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In this, the 25th official installment of “Bizarre Baseball Culture” (“Rockets Rigby” was something of a prologue), I don’t really look at anything new, so much as look at some things that keep popping up in the series. So far, we’ve had 19 comics-related posts (although some of them have been really short, and in other cases have been two-in-one deals), one movie clip, three animated pieces and one prose novel (plus the short story prologue). So, in all of those, what are some things I’ve noticed a lot of? Well… (GO BELOW THE JUMP)

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There exists a baseball card of Cal Ripken in an Iron Man Suit

Found this online. I must one day buy it and then have it framed and placed upon my desk:

calripkenasironmanYes, that’s a baseball card of Cal Ripken wearing an Iron Man suit.

Your mind… is now blown.

Bizarre Baseball Culture: The Batman and Cal Ripken Jr. join forces to promote Big League Chew

In Bizarre Baseball Culture, I take a look at some of the more unusual places where baseball has reared it’s head in pop culture and fiction.

When I was growing up, there was only one true cartoon Batman, and that was the Batman voiced by Kevin Conroy in a series of cartoons that started in the early nineties, ended in 2006, and then briefly revived for the occasional video game or DVD movie. The shows that featured Conroy- usually headed by a writer named Paul Dini and an artist named Bruce Timm- were and are masterpieces, regarded by many as the definitive Batman and not just great kids shows, but great shows period.

However, there was the slight problem that having a deep and rather mature Batman in the cartoons meant there wasn’t as much stuff for the very little kiddies, so in 2004, while the Conroy-Batman was in a Justice League cartoon, a new show was created, entitled simply The Batman. While it did have it’s moments (or so I hear, I think I only watched maybe four episodes of it in total), it was not dark, it was not deep, it was not mature and it just in general was an abomination, especially when compared to the Batman cartoons I’d grown up watching. It was created basically just to sell toys to little kids in the run-up to the release of Batman Begins (which, as we all know, was totally kid friendly, right?).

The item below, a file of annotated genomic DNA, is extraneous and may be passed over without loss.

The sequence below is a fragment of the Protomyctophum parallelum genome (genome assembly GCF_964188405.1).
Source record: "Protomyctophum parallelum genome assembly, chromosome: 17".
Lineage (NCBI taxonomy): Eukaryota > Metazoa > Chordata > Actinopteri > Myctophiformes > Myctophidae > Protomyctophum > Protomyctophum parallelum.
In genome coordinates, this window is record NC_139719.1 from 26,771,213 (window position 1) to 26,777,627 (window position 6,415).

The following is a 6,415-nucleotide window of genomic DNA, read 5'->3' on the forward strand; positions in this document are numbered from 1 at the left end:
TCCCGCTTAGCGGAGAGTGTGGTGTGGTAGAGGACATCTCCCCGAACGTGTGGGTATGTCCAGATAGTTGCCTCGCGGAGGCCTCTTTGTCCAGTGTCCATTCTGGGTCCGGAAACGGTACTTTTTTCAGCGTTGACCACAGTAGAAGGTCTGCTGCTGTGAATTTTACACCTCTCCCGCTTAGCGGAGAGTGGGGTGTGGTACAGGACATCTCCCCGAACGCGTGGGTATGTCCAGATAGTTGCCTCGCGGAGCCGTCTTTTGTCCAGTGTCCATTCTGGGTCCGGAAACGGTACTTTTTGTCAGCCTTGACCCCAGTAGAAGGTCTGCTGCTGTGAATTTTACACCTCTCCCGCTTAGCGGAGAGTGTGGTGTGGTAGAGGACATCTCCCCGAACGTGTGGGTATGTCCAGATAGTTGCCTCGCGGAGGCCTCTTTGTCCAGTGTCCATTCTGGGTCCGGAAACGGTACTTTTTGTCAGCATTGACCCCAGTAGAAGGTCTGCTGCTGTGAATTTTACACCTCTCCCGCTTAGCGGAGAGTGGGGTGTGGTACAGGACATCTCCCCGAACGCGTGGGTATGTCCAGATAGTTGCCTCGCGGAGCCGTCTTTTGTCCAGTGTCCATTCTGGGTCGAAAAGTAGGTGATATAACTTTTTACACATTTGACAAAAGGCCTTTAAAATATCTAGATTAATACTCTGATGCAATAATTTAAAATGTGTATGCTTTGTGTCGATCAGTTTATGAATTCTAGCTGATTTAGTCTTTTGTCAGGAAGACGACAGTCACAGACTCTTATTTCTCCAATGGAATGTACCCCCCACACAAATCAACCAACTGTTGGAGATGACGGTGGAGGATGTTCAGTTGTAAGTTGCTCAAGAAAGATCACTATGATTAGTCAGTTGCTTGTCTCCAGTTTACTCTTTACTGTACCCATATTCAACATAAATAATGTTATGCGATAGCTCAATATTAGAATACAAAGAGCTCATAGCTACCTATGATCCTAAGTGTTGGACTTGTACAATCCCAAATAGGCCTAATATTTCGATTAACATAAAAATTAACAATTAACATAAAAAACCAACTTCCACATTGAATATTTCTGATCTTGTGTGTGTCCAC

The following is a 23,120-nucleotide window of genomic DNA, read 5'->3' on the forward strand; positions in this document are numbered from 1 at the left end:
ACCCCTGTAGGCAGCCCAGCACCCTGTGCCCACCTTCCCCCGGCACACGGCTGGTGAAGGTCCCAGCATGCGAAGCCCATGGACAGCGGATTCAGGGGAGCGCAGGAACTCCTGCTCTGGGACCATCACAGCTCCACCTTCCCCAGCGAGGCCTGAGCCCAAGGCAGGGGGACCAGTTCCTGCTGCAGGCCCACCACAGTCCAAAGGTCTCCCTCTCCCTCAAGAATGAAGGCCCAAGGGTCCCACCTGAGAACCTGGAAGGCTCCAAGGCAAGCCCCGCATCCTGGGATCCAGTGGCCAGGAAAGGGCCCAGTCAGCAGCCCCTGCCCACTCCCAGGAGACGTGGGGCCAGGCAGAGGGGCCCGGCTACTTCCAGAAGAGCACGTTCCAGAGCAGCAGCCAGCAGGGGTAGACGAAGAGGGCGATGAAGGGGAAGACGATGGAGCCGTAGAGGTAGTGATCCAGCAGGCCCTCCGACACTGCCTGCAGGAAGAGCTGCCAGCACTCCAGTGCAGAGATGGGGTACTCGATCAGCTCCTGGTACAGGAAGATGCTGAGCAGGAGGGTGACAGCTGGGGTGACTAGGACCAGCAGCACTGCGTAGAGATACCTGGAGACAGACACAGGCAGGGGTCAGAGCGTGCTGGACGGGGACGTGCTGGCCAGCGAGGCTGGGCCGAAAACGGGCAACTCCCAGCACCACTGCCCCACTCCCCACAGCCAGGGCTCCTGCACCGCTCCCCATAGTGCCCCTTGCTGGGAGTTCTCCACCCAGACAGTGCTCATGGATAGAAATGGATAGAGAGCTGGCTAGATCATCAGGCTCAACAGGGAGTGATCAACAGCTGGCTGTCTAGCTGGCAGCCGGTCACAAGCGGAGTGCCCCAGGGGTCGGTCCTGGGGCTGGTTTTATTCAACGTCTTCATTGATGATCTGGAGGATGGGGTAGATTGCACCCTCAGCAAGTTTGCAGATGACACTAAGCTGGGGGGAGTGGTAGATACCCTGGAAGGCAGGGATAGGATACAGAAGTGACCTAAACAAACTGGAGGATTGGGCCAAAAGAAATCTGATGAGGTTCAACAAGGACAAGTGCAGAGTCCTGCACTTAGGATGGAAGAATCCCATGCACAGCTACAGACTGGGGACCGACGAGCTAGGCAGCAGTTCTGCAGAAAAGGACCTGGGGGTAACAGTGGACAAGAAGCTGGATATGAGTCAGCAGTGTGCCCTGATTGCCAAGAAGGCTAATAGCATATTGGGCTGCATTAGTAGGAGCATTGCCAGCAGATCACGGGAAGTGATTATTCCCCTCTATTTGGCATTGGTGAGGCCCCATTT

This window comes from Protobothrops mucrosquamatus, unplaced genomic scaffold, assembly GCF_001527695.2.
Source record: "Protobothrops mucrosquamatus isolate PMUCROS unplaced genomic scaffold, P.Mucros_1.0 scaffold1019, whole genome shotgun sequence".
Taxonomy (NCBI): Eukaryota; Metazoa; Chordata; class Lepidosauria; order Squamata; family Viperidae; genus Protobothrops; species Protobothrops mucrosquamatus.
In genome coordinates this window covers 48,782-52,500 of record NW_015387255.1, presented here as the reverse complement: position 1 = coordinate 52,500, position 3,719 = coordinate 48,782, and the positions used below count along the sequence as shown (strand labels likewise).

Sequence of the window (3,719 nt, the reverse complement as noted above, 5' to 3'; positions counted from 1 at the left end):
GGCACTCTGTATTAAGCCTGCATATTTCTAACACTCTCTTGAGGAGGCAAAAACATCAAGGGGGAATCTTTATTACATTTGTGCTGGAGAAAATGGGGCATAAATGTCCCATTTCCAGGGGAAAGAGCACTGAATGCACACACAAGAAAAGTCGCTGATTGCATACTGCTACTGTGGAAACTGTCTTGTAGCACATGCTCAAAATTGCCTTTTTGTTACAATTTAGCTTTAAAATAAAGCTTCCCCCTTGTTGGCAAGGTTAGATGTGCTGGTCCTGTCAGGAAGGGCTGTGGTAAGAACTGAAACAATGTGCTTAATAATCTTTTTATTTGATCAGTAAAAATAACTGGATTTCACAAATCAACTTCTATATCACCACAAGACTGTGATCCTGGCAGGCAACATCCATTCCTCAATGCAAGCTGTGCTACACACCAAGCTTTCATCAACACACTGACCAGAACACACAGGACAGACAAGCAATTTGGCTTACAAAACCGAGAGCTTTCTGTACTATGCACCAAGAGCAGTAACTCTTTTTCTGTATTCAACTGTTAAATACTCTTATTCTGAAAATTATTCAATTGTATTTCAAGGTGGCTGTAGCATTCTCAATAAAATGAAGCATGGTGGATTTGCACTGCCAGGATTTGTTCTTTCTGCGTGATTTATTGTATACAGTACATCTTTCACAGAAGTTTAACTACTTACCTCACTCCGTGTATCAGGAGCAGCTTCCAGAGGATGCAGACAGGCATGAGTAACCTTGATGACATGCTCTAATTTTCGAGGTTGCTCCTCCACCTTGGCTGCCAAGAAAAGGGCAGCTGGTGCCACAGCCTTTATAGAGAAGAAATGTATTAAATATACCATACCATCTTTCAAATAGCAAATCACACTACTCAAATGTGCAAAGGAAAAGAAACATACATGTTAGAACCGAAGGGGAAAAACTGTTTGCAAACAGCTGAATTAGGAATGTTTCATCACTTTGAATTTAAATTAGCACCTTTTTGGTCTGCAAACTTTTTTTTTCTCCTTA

Still, there was one thing that The Batman gave us: a comic book in which Batman joins forces with Cal Ripken Jr. in order to stop the Penguin and hawk Big League Chew. Just as Bob Kane and Bill Finger intended.

(Go below the jump for more)

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When were record chases first noticed?: Cal Ripken’s Consecutive Game Streak

I’ve been looking through the old SI Vault, curious as to when various record chases were first noticed by Sports Illustrated. So, in this new feature, I look at when the first reference to Cal Ripken‘s pursuit of Lou Gehrig‘s consecutive game streak began.

Ripken’s Consecutive Games Streak

For example, take Cal Ripken and his pursuit of Lou Gehrig’s record. It was first hinted at in 1989, when the fact he was third overall in consecutive games played was referenced in a Peter Gammons article. The next year, in the June 18 issue, there was a whole article about his streak, including how many already were having doubts about whether it was helping or hurting the Orioles. By 1992, Gehrig’s record was clearly in danger, which, along with the fact that Bob Beamon’s long-jump record had been broken, led to an SI article listing 10 records that were never going to be broken.

Of note is that, from that list, one of those supposedly unbreakable records (Roger Maris‘ 61 HRs) has been broken (albeit with the alleged aid of PEDs), another (the Lakers’ 33 straight wins) is currently under assault, and a third (Jack Nicklaus’ majors) could conceivably be broken.